Smith's Criminal Case Compendium

Smith's Criminal Case Compendium

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This compendium includes significant criminal cases by the U.S. Supreme Court & N.C. appellate courts, Nov. 2008 – Present. Selected 4th Circuit cases also are included.

Jessica Smith prepared case summaries Nov. 2008-June 4, 2019; later summaries are prepared by other School staff.

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E.g., 09/22/2021
E.g., 09/22/2021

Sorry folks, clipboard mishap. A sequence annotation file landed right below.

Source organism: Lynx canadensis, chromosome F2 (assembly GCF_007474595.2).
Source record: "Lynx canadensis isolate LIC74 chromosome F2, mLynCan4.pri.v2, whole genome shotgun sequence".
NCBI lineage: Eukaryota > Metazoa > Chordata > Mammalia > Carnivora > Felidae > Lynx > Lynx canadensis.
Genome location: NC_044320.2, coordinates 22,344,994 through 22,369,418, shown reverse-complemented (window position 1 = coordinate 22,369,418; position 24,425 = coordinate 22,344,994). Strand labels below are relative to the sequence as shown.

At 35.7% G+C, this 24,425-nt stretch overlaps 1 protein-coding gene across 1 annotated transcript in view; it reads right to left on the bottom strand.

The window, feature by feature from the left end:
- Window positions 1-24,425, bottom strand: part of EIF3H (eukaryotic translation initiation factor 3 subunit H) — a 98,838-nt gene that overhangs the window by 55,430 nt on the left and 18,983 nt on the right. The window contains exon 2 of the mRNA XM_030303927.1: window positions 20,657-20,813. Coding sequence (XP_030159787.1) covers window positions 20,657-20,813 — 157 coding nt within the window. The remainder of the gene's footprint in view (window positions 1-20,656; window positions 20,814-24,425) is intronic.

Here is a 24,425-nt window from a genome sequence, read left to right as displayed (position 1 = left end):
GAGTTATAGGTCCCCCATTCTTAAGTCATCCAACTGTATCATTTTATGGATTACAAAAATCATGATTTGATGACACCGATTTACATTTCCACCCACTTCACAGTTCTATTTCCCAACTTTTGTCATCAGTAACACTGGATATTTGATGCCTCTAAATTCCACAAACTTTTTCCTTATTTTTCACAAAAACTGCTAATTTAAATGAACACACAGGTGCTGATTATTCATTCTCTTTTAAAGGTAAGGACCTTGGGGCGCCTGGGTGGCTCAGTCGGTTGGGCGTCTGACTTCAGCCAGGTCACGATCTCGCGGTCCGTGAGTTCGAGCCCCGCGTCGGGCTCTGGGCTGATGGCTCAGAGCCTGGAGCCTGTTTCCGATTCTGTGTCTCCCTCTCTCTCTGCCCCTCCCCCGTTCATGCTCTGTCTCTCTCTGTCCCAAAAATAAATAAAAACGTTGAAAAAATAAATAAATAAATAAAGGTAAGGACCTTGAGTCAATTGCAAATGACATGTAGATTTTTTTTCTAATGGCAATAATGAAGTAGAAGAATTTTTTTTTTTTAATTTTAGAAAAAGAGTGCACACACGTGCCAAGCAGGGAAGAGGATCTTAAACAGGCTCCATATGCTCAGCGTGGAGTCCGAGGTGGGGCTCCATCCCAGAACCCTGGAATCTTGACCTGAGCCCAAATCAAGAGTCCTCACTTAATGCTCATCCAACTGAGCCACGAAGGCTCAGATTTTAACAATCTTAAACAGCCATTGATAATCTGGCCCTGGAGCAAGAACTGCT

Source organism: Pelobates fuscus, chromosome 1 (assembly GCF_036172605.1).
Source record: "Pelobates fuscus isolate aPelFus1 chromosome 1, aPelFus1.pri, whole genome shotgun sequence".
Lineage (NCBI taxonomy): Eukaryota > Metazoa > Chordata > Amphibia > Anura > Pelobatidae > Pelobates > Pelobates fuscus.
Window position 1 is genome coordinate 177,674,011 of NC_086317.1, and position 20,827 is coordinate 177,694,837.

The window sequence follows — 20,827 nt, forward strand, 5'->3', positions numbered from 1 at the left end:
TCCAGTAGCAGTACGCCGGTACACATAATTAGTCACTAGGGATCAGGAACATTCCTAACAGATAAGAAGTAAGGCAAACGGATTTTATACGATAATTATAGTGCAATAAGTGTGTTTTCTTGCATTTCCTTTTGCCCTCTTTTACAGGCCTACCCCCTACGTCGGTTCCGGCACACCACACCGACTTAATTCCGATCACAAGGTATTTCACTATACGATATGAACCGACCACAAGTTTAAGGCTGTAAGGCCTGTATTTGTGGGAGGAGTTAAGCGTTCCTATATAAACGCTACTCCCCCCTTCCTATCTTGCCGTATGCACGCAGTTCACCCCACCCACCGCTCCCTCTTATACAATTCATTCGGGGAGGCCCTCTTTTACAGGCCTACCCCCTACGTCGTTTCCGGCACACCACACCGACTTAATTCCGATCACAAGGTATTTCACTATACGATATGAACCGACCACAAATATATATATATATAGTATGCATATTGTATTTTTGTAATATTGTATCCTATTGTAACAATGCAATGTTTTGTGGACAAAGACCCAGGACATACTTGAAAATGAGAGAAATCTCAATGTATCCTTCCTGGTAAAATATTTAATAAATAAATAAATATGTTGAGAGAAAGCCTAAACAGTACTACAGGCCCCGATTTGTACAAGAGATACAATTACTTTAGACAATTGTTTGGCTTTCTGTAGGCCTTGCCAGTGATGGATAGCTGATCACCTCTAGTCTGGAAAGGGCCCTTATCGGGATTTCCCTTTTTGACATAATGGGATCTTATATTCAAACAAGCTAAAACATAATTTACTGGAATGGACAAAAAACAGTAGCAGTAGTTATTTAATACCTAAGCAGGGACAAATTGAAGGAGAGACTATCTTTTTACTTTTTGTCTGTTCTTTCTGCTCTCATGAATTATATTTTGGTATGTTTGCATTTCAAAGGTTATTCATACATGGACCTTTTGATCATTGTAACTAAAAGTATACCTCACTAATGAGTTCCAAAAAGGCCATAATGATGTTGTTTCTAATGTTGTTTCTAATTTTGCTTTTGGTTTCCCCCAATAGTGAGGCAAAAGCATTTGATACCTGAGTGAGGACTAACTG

In this felony breaking or entering and felony larceny case, a store Notice of Prohibited Entry was properly authenticated. After detaining the defendant for larceny, a Belk loss prevention associate entered the defendant’s name in a store database. The associate found an entry for the defendant at Belk Store #329, along with a photograph that resembled the defendant and an address and date of birth that matched those listed on his driver’s license. The database indicated that, as of 14 November 2015, the defendant had been banned from Belk stores for a period of 50 years pursuant to a Notice of Prohibited Entry following an encounter at store #329. The Notice included the defendant’s signature. The defendant was charged with felony breaking or entering and felony larceny. At trial the trial court admitted the Notice as a business record. On appeal, the defendant argued that the Notice was not properly authenticated. The court disagreed, concluding that business records need not be authenticated by the person who made them. Here, the State presented evidence that the Notice was completed and maintained by Belk in the regular course of business. The loss prevention associate testified that she was familiar with the store’s procedures for issuing Notices and with the computer system that maintains this information. She also established her familiarity with the Notice and that such forms were executed in the regular course of business. The court found it of “no legal moment” that the loss prevention officer did not herself make or execute the Notice in question, given her familiarity with the system under which it was made.

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